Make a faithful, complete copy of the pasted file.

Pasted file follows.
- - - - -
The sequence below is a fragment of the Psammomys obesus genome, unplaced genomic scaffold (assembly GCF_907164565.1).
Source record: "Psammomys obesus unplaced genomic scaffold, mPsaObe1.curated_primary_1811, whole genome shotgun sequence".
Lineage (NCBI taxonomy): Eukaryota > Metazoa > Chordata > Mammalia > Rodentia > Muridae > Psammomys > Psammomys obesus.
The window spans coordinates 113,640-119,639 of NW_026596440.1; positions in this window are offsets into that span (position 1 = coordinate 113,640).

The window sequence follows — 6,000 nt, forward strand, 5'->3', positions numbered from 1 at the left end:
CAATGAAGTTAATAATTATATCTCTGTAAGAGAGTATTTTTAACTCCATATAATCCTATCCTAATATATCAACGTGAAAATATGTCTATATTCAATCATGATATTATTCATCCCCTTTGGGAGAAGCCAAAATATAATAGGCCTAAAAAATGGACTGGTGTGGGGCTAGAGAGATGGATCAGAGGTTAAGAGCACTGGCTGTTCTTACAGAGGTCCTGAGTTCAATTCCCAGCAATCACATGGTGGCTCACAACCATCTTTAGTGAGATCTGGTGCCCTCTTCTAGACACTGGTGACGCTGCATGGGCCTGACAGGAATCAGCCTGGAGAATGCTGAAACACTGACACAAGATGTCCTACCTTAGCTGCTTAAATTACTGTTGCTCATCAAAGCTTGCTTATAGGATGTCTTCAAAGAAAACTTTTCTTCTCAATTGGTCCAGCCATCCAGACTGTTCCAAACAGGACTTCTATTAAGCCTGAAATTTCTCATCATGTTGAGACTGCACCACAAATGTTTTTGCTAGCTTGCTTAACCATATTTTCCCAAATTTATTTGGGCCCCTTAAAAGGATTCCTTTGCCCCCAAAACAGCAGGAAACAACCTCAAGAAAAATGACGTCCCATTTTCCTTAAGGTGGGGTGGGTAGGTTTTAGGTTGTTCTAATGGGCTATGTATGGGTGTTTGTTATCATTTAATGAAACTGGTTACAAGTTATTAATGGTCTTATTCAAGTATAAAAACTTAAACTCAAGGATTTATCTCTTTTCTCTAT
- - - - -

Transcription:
The sequence below is a fragment of the Psammomys obesus genome, unplaced genomic scaffold (assembly GCF_907164565.1).
Source record: "Psammomys obesus unplaced genomic scaffold, mPsaObe1.curated_primary_1811, whole genome shotgun sequence".
Lineage (NCBI taxonomy): Eukaryota > Metazoa > Chordata > Mammalia > Rodentia > Muridae > Psammomys > Psammomys obesus.
The window spans coordinates 113,640-119,639 of NW_026596440.1; positions in this window are offsets into that span (position 1 = coordinate 113,640).

The window sequence follows — 6,000 nt, forward strand, 5'->3', positions numbered from 1 at the left end:
CAATGAAGTTAATAATTATATCTCTGTAAGAGAGTATTTTTAACTCCATATAATCCTATCCTAATATATCAACGTGAAAATATGTCTATATTCAATCATGATATTATTCATCCCCTTTGGGAGAAGCCAAAATATAATAGGCCTAAAAAATGGACTGGTGTGGGGCTAGAGAGATGGATCAGAGGTTAAGAGCACTGGCTGTTCTTACAGAGGTCCTGAGTTCAATTCCCAGCAATCACATGGTGGCTCACAACCATCTTTAGTGAGATCTGGTGCCCTCTTCTAGACACTGGTGACGCTGCATGGGCCTGACAGGAATCAGCCTGGAGAATGCTGAAACACTGACACAAGATGTCCTACCTTAGCTGCTTAAATTACTGTTGCTCATCAAAGCTTGCTTATAGGATGTCTTCAAAGAAAACTTTTCTTCTCAATTGGTCCAGCCATCCAGACTGTTCCAAACAGGACTTCTATTAAGCCTGAAATTTCTCATCATGTTGAGACTGCACCACAAATGTTTTTGCTAGCTTGCTTAACCATATTTTCCCAAATTTATTTGGGCCCCTTAAAAGGATTCCTTTGCCCCCAAAACAGCAGGAAACAACCTCAAGAAAAATGACGTCCCATTTTCCTTAAGGTGGGGTGGGTAGGTTTTAGGTTGTTCTAATGGGCTATGTATGGGTGTTTGTTATCATTTAATGAAACTGGTTACAAGTTATTAATGGTCTTATTCAAGTATAAAAACTTAAACTCAAGGATTTATCTCTTTTCTCTAT